She looks around for her groom but was told he’s yet to appear. Well, and he was the one who repeatedly told her not to be late or else he’ll marry one of the choirgirls. It was a joke they’d both laughed at. The time is already a quarter after 10 o’clock – the appointed time for the ceremony to take off. Poor bride is trying to hide her fear. Her father gets up to inquire while the chief bridesmaid fans her friend.

The officiating ministers too are getting impatient and complaining about the young men of today. 11 o’clock! The groom is yet to surface. Throwing convention to the winds, the bride lifts her veil and starts pacing up and down, her lips moving in prayer. God, where could he be? Maybe he got a large hangover from yesterday’s bachelor’s eve party.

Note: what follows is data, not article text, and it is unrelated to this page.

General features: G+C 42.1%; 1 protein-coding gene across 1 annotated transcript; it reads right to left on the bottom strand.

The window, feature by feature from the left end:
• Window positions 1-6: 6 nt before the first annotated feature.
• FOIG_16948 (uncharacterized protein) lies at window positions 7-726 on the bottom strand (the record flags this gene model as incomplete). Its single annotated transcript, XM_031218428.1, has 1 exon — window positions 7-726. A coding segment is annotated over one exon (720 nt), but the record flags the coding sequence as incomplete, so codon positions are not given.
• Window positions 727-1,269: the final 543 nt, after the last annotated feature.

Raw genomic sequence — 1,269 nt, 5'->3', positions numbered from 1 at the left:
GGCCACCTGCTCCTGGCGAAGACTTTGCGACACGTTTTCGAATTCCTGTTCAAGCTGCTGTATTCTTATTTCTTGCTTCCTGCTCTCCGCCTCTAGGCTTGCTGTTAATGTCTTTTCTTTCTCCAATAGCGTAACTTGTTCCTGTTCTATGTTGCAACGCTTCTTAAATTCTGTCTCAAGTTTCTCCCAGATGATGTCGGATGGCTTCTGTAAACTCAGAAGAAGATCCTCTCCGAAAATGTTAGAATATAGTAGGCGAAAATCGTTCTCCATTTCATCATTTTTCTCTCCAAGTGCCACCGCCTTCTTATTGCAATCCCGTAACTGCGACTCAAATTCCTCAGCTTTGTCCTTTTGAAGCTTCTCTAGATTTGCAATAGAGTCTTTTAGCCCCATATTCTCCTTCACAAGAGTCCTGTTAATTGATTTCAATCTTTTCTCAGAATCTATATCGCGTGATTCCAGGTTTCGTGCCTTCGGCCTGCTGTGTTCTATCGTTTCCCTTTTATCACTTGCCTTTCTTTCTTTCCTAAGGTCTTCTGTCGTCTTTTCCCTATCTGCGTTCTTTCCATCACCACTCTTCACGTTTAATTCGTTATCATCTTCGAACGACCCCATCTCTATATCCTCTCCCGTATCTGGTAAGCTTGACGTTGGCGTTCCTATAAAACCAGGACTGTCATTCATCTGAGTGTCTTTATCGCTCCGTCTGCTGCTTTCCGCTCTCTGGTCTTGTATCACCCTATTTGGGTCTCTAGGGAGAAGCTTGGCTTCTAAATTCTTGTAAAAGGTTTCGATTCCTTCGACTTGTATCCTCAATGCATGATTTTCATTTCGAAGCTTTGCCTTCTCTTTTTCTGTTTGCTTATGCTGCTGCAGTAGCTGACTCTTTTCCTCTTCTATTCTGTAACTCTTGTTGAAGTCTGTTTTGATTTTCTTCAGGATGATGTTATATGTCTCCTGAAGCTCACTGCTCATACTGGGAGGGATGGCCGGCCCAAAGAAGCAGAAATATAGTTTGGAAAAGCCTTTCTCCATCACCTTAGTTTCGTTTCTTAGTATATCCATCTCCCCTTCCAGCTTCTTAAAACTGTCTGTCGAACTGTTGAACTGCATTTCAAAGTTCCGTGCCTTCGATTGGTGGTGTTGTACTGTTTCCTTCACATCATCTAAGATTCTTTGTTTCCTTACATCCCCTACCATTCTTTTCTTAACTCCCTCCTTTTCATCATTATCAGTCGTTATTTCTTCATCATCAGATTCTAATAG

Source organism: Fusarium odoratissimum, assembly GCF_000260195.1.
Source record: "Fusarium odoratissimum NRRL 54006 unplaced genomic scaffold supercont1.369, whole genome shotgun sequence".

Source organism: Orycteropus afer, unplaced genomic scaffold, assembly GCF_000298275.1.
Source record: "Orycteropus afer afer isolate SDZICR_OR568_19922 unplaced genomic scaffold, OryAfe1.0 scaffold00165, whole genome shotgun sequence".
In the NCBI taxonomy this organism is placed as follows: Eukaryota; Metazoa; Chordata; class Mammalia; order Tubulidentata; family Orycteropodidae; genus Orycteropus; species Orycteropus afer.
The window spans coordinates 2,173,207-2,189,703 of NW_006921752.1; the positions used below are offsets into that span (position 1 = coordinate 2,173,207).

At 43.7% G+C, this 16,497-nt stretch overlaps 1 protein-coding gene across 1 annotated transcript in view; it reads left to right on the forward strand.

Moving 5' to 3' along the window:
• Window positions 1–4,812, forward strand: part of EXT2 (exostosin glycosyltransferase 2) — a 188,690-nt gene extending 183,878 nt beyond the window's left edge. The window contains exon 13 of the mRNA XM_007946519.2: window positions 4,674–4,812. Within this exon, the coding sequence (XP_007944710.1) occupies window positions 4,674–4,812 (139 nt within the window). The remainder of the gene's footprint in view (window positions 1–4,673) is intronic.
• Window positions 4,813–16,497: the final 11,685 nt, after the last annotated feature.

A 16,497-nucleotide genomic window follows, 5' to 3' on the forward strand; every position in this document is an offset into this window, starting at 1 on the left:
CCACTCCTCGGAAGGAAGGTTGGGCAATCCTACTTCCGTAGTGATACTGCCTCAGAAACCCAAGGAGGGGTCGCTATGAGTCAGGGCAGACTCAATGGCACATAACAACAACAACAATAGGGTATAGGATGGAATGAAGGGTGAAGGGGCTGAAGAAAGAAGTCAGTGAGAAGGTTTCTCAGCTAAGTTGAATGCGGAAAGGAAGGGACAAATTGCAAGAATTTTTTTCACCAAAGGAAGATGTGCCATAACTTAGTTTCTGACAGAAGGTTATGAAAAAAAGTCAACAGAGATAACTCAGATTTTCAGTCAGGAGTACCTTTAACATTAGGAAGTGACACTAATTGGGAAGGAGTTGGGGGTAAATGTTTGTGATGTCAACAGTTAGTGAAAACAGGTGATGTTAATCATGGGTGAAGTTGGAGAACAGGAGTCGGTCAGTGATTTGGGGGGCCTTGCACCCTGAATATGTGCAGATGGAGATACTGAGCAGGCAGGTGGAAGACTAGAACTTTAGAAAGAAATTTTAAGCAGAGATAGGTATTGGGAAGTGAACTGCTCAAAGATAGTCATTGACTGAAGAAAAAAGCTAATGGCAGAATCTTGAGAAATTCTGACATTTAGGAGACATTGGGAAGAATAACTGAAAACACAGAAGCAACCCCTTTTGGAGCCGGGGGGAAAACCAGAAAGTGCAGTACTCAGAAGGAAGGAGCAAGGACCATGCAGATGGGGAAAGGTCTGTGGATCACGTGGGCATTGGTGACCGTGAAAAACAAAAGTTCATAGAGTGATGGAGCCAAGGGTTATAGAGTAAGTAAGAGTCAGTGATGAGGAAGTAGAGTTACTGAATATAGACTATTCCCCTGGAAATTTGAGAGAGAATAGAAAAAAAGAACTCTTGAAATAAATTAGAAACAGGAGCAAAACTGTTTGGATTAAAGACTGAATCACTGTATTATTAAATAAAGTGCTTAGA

Maybe their car broke down. God, don’t let him be ill. May be his suit or shirt got burnt when it was being ironed. 11:30! The family and friends of the next couple who are getting married at noon begin to arrive. The emissary sent to the groom’s house returns, wearing a long sad face. He calls the bride’s father aside and tells him the bad news. The groom has left town under the pretext of going to gas up the car for the day’s activities.

The old man’s face said it all. The bride slumped to the ground in all her sad glory. Half the church erupts in tears, cursing the groom. The end of a dream! There won’t be any marriage vows now. No till death do us part. Poor girl’s dream of living happily ever after with her prince is shattered – maybe forever.

The wedding is off ! It’s a tear inducing sad movie. It has happened to many women – may be more like it will still occur. Why do grooms bail out at the last minutes? Is it callousness or cowardice? Is it juju or mental problem? According to Yinka Olomola, a medical doctor, parents’ pressure sometimes causes this heart-breaking saga. “Some parents are high handed and overbearing, especially where they are rich. They are used to getting what they want and descend as low as using their own sons as pawns, as business strategy,” Olomola said. A friend of mine did the disappearing act a few years ago.